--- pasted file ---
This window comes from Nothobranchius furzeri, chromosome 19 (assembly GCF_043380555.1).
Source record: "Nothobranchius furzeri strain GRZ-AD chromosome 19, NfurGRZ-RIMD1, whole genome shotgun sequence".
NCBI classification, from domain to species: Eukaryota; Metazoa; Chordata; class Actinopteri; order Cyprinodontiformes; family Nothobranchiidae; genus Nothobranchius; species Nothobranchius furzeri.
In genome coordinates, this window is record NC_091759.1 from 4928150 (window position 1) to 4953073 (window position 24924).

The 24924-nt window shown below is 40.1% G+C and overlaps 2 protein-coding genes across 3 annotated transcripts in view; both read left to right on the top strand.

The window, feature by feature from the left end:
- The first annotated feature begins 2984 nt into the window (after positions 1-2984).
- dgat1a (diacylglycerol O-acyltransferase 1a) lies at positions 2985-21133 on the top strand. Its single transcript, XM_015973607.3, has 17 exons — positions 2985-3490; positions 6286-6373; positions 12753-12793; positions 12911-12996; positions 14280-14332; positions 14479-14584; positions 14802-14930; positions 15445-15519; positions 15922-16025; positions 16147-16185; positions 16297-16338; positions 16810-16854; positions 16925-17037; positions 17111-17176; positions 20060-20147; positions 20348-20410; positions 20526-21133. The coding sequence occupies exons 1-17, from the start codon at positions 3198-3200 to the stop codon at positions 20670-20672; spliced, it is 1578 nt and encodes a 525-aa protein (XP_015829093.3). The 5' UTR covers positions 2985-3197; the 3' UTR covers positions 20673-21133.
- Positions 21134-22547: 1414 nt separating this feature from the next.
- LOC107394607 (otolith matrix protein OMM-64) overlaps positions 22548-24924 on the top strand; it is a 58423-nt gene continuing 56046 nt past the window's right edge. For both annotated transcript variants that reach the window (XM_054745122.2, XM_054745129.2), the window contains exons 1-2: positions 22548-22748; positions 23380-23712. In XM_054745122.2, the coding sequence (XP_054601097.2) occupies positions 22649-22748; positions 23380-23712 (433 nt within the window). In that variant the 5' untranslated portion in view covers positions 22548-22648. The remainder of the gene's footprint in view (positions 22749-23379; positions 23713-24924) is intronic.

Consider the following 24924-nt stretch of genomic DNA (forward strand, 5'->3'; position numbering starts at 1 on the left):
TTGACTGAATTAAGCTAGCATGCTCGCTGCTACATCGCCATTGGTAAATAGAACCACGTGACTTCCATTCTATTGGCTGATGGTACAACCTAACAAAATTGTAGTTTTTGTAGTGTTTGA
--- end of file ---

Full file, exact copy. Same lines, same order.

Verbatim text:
This window comes from Nothobranchius furzeri, chromosome 19 (assembly GCF_043380555.1).
Source record: "Nothobranchius furzeri strain GRZ-AD chromosome 19, NfurGRZ-RIMD1, whole genome shotgun sequence".
NCBI classification, from domain to species: Eukaryota; Metazoa; Chordata; class Actinopteri; order Cyprinodontiformes; family Nothobranchiidae; genus Nothobranchius; species Nothobranchius furzeri.
In genome coordinates, this window is record NC_091759.1 from 4928150 (window position 1) to 4953073 (window position 24924).

The 24924-nt window shown below is 40.1% G+C and overlaps 2 protein-coding genes across 3 annotated transcripts in view; both read left to right on the top strand.

The window, feature by feature from the left end:
- The first annotated feature begins 2984 nt into the window (after positions 1-2984).
- dgat1a (diacylglycerol O-acyltransferase 1a) lies at positions 2985-21133 on the top strand. Its single transcript, XM_015973607.3, has 17 exons — positions 2985-3490; positions 6286-6373; positions 12753-12793; positions 12911-12996; positions 14280-14332; positions 14479-14584; positions 14802-14930; positions 15445-15519; positions 15922-16025; positions 16147-16185; positions 16297-16338; positions 16810-16854; positions 16925-17037; positions 17111-17176; positions 20060-20147; positions 20348-20410; positions 20526-21133. The coding sequence occupies exons 1-17, from the start codon at positions 3198-3200 to the stop codon at positions 20670-20672; spliced, it is 1578 nt and encodes a 525-aa protein (XP_015829093.3). The 5' UTR covers positions 2985-3197; the 3' UTR covers positions 20673-21133.
- Positions 21134-22547: 1414 nt separating this feature from the next.
- LOC107394607 (otolith matrix protein OMM-64) overlaps positions 22548-24924 on the top strand; it is a 58423-nt gene continuing 56046 nt past the window's right edge. For both annotated transcript variants that reach the window (XM_054745122.2, XM_054745129.2), the window contains exons 1-2: positions 22548-22748; positions 23380-23712. In XM_054745122.2, the coding sequence (XP_054601097.2) occupies positions 22649-22748; positions 23380-23712 (433 nt within the window). In that variant the 5' untranslated portion in view covers positions 22548-22648. The remainder of the gene's footprint in view (positions 22749-23379; positions 23713-24924) is intronic.

Consider the following 24924-nt stretch of genomic DNA (forward strand, 5'->3'; position numbering starts at 1 on the left):
TTGACTGAATTAAGCTAGCATGCTCGCTGCTACATCGCCATTGGTAAATAGAACCACGTGACTTCCATTCTATTGGCTGATGGTACAACCTAACAAAATTGTAGTTTTTGTAGTGTTTGA